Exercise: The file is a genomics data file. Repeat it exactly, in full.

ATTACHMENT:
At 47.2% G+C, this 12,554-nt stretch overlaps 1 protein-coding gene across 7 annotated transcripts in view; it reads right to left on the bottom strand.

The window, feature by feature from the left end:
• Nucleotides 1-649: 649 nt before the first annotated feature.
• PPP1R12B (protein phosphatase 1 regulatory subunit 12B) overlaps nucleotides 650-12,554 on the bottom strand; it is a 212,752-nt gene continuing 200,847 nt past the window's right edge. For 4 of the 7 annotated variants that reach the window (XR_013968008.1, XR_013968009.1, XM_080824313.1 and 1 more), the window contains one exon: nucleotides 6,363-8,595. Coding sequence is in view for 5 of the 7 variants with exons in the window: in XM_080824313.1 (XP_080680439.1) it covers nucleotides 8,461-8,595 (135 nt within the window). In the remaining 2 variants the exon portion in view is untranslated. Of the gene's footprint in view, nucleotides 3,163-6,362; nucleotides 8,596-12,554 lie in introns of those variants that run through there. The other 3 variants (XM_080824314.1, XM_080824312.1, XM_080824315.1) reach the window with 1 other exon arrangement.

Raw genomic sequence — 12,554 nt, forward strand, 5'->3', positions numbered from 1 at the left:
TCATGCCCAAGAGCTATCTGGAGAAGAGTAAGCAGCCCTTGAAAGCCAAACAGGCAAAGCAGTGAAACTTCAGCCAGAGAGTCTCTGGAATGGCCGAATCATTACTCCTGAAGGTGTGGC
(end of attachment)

At 47.2% G+C, this 12,554-nt stretch overlaps 1 protein-coding gene across 7 annotated transcripts in view; it reads right to left on the bottom strand.

The window, feature by feature from the left end:
• Nucleotides 1-649: 649 nt before the first annotated feature.
• PPP1R12B (protein phosphatase 1 regulatory subunit 12B) overlaps nucleotides 650-12,554 on the bottom strand; it is a 212,752-nt gene continuing 200,847 nt past the window's right edge. For 4 of the 7 annotated variants that reach the window (XR_013968008.1, XR_013968009.1, XM_080824313.1 and 1 more), the window contains one exon: nucleotides 6,363-8,595. Coding sequence is in view for 5 of the 7 variants with exons in the window: in XM_080824313.1 (XP_080680439.1) it covers nucleotides 8,461-8,595 (135 nt within the window). In the remaining 2 variants the exon portion in view is untranslated. Of the gene's footprint in view, nucleotides 3,163-6,362; nucleotides 8,596-12,554 lie in introns of those variants that run through there. The other 3 variants (XM_080824314.1, XM_080824312.1, XM_080824315.1) reach the window with 1 other exon arrangement.

Raw genomic sequence — 12,554 nt, forward strand, 5'->3', positions numbered from 1 at the left:
TCATGCCCAAGAGCTATCTGGAGAAGAGTAAGCAGCCCTTGAAAGCCAAACAGGCAAAGCAGTGAAACTTCAGCCAGAGAGTCTCTGGAATGGCCGAATCATTACTCCTGAAGGTGTGGC